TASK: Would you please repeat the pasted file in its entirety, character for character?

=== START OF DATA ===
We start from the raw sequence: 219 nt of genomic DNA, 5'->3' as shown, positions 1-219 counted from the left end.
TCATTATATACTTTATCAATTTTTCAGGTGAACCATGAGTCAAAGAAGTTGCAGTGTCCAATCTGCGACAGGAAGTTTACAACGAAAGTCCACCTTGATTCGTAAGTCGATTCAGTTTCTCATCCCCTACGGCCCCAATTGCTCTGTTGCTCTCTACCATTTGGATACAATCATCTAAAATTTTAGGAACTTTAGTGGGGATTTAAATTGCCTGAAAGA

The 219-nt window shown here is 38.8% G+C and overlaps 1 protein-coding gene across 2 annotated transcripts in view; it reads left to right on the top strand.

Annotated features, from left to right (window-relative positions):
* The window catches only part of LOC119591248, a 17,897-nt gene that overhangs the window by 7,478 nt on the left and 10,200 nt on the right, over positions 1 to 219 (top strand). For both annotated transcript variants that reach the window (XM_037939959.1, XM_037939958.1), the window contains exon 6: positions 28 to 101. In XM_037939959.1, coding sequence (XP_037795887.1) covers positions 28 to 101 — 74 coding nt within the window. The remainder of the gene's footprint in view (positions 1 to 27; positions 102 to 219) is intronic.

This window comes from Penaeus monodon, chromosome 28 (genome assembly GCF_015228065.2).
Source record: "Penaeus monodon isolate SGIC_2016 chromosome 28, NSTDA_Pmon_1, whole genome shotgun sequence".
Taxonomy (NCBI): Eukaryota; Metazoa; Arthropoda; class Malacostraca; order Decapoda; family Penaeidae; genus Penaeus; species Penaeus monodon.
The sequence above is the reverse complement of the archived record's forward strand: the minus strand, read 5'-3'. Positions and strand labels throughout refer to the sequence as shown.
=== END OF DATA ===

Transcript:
We start from the raw sequence: 219 nt of genomic DNA, 5'->3' as shown, positions 1-219 counted from the left end.
TCATTATATACTTTATCAATTTTTCAGGTGAACCATGAGTCAAAGAAGTTGCAGTGTCCAATCTGCGACAGGAAGTTTACAACGAAAGTCCACCTTGATTCGTAAGTCGATTCAGTTTCTCATCCCCTACGGCCCCAATTGCTCTGTTGCTCTCTACCATTTGGATACAATCATCTAAAATTTTAGGAACTTTAGTGGGGATTTAAATTGCCTGAAAGA

The 219-nt window shown here is 38.8% G+C and overlaps 1 protein-coding gene across 2 annotated transcripts in view; it reads left to right on the top strand.

Annotated features, from left to right (window-relative positions):
* The window catches only part of LOC119591248, a 17,897-nt gene that overhangs the window by 7,478 nt on the left and 10,200 nt on the right, over positions 1 to 219 (top strand). For both annotated transcript variants that reach the window (XM_037939959.1, XM_037939958.1), the window contains exon 6: positions 28 to 101. In XM_037939959.1, coding sequence (XP_037795887.1) covers positions 28 to 101 — 74 coding nt within the window. The remainder of the gene's footprint in view (positions 1 to 27; positions 102 to 219) is intronic.

This window comes from Penaeus monodon, chromosome 28 (genome assembly GCF_015228065.2).
Source record: "Penaeus monodon isolate SGIC_2016 chromosome 28, NSTDA_Pmon_1, whole genome shotgun sequence".
Taxonomy (NCBI): Eukaryota; Metazoa; Arthropoda; class Malacostraca; order Decapoda; family Penaeidae; genus Penaeus; species Penaeus monodon.
The sequence above is the reverse complement of the archived record's forward strand: the minus strand, read 5'-3'. Positions and strand labels throughout refer to the sequence as shown.